The best rap albums use that as a hook to get to the second half of the album, where the education begins. Killer Mike, aka Michael Render’s education begins on this album with the song Reagan, and it goes hard.
In the song, Render denounces the first half of the album by saying that rappers are selling lies of fame and wealth they don’t have, when none of them own their own means of production or their own land. I should note that RTJ is an independent project, and Killer Mike has since become very wealthy, using his wealth to buy up land and businesses in his hometown in Atlanta, working to take back the city from developers and big corporations.
The real meat of the song comes in the second verse, which won awards that year. In this verse, Render takes aim at former president Ronald Reagan, laying out how his policies — especially the war on drugs — allowed the police to target and harass black people at a disproportionate rate. Render also sees no difference between Reagan, the two Bush’s, or Barack Obama, noting that they all had pushed or kept the United States in war that has largely benefitted the oil lobby.
The overall message is that the people at the top don’t care about anyone at the bottom. And that’s something we’ve seen all throughout the pandemic, with a minimum wage worker revolution starting to take place as it becomes more explicit that we should all be demanding more for our precious time on this Earth. Unfortunately, black people have been marginalized since this country’s formation, which has left them disproportionately at the bottom, and as the victims of this system.
The song right after “Reagan” is called “Don’t Die”, in which Render raps from the perspective of a black man waking up to cops in his place with a gun — which is obviously still a very real threat for black people.
The formation of RTJ started on this album, with El-P producing and even rapping on the track “Butane.” In the same year, Killer Mike appeared on El-P’s album Cancer 4 Cure on the song “Tougher Colder Killer.” A year later, they celebrated their breakout albums with the official formation of Run the Jewels.
R.A.P. Music was the unofficial formation of that group, and is filled with a mix of fun, pump up anthems and serious stories about life.
“Ghetto Gospel” sees Render stressing about not being where he wants to be in life to make an impact, which I find inspiring as he has since gotten in a much better position and has done great things as an advocate with his new fame and money. That includes this speech in 2020, speaking about the protests going on in Atlanta at that time.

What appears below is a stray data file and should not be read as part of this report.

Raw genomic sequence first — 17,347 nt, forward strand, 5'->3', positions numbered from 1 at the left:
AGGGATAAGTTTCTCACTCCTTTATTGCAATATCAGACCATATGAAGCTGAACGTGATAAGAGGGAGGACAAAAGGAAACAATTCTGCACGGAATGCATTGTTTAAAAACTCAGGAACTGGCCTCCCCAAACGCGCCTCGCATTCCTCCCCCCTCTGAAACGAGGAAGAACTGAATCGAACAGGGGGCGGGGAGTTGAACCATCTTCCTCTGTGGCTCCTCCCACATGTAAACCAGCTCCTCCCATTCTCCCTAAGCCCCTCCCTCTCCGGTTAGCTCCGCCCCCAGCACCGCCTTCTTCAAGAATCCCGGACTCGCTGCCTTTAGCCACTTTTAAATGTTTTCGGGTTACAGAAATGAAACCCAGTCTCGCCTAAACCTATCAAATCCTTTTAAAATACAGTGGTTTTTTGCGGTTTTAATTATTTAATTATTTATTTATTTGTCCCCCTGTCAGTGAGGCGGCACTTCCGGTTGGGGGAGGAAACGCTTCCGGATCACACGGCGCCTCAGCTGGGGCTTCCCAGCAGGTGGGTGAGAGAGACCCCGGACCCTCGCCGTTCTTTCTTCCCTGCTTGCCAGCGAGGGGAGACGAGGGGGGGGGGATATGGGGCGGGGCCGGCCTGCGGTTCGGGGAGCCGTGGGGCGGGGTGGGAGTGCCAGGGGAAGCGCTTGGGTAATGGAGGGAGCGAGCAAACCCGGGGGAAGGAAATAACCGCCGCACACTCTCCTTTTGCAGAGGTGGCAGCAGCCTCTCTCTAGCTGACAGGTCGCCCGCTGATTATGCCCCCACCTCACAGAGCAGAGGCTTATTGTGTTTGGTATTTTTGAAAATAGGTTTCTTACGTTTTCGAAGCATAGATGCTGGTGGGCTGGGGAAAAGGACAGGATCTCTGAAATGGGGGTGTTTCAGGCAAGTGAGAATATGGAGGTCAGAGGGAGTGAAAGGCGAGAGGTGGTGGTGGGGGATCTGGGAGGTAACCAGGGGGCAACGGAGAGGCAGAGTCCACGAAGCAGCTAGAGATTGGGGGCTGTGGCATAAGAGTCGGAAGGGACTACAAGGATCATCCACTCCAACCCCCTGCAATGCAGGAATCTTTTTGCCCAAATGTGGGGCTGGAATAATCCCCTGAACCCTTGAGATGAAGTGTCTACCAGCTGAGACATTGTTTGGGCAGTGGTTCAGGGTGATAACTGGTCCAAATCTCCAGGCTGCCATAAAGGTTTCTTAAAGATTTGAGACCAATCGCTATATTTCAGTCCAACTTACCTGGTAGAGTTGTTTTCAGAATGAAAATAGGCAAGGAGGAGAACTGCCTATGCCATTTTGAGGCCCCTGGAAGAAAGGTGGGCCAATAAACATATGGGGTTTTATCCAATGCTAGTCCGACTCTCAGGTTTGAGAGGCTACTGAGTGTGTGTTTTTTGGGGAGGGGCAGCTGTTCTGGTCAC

In the song “Anywhere But Here”, Render takes a different viewpoint on police killings, looking from an outside perspective and surveying the damage that has been done. In “Willie Burke Sherwood”, he dedicates an anthem to “the dads and the granddads, and the little homies that ain’t never had dads”, talking about the struggles he went through and overcame growing up with his granddad raising him.
Connecting these two themes, if police are killing or arresting and jailing black men at a disproportionate rate, that only creates a cycle where black children are growing up without fathers able to provide guidance, which helps to perpetuate the cycle for future generations.
The final song on the album is the title track, where Render lays out the importance of rap music.
I’ve never really had a religious experience, in a religious place. Closest I’ve ever come to seeing or feeling God is listening to rap music. Rap music is my religion. Amen
In the second verse of the song, Render lays out almost two dozen black artists across multiple genres — jazz, funk, soul, and gospel — which all provide the foundational roots for rap music today.
I’ll be focusing on other genres of black artists in future articles this month. I wanted to start with rap music, and this album with the same name, because I grew up a white guy in the south. Even today, rap music is talked down upon from certain southern white people. If you say that you like Ray Charles or Jimi Hendrix or anyone else who made it in the past, you’re fine. If you say you like rap music, you’ll hear a critique about the quality of the music, or the violence they’re describing, or the language they’re using. And if you go back in history, you’ll see the same arguments used against every other black artist — with simultaneous praise of the acceptable black artists from the past who “did it right”, even though they too were criticized and marginalized in their time.
I think Killer Mike’s R.A.P. Music and RTJ4 by Run the Jewels are essential albums for everyone to listen to, in order to get a very raw and very serious look at how the black community is still being targeted and marginalized today.
The sooner we all acknowledge what is actually happening, the sooner we can all unite to come up with a solution.
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Song of the Day
This Week on First Pitch
TUESDAY: This Month on Pirates Prospects
WEDNESDAY: Black History Month
FRIDAY: Andrew McCutchen
SATURDAY: Killer Mike